14. I don’t use Apple Maps for navigation (I have a car system for that that works very well) but I can say that the satellite view of my neighborhood (west side of Las Vegas) hasn’t been updated in at least six years. It’s like looking into a time machine - empty space that is now full of homes and commercial buildings. The map itself shows most of the streets in the area, but is about six months out of date there also. It seems to me that one basic requirement for a map system is that the roads and views be up-to-date. Maybe if Apple pays more attention, this will improve.

  15. Google bought Waze years ago. User participation feeds in a lot of information that they can’t get from Maps. If I remember correctly, it was not long after the “Facebook killer” social network they built became an obvious flop.

    It was rumored at the time that Apple, and especially Facebook, were eyeballing the company. A Facebook acquisition especially spooked Google, which would give a them a big ad sales advantage, especially in hyper local advertising. They recently launched a big new initiative…they now serve ads that will run in the Waze ads that can be linked to digital billboards that will serve a super targeted messages:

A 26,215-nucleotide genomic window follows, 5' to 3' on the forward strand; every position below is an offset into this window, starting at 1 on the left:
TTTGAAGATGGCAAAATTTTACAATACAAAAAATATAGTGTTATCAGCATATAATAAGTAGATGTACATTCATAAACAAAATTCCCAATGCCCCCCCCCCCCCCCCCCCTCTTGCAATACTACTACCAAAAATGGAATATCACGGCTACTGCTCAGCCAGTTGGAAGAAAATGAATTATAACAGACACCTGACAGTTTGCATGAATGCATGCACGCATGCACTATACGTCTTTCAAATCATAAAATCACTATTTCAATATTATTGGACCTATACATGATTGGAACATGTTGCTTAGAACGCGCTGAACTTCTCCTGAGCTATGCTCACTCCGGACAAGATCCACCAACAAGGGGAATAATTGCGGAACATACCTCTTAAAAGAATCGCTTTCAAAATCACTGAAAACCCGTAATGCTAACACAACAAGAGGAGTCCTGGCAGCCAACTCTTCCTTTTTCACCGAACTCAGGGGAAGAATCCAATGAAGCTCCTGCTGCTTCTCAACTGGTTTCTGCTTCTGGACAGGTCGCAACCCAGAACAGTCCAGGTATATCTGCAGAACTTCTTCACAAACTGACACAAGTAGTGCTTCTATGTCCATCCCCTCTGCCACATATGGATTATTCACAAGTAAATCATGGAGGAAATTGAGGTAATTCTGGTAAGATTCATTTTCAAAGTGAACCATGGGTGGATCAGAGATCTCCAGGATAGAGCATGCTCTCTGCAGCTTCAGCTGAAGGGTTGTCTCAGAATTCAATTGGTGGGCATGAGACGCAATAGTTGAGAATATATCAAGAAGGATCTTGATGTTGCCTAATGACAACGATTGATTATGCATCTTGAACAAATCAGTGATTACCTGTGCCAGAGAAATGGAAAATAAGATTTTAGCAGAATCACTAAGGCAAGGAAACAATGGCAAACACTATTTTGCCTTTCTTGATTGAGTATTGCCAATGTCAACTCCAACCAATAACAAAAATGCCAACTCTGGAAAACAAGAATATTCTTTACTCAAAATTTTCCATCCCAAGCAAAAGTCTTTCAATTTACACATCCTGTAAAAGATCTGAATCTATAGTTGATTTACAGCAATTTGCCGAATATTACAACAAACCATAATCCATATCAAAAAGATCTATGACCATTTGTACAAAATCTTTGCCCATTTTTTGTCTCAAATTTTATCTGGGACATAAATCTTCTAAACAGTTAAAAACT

https://www.adweek.com/sponsored/the-future-of-out-of-home-its-mobile/

    Active participation ads a whole new dimension - someone stuck in traffic due to an accident while they’re driving to a retailer or restaurant can see an ad for a competitor. Keep in mind how especially powerful this will be for robo vehicles…cars and trucks.

  16. I like Apple Maps but it’s undeniably behind the functionality of Google Maps. That said…It’s my main navigation app and is constantly improving but if I need more accurate traffic reports I switch to Google.

    I have purchased various Navigon apps for different territories over the years, the USA, the UK and Scandinavia. These are from Garmin. This used to be the sole data-free navigation option when I was roaming and are what I use when I am Stateside.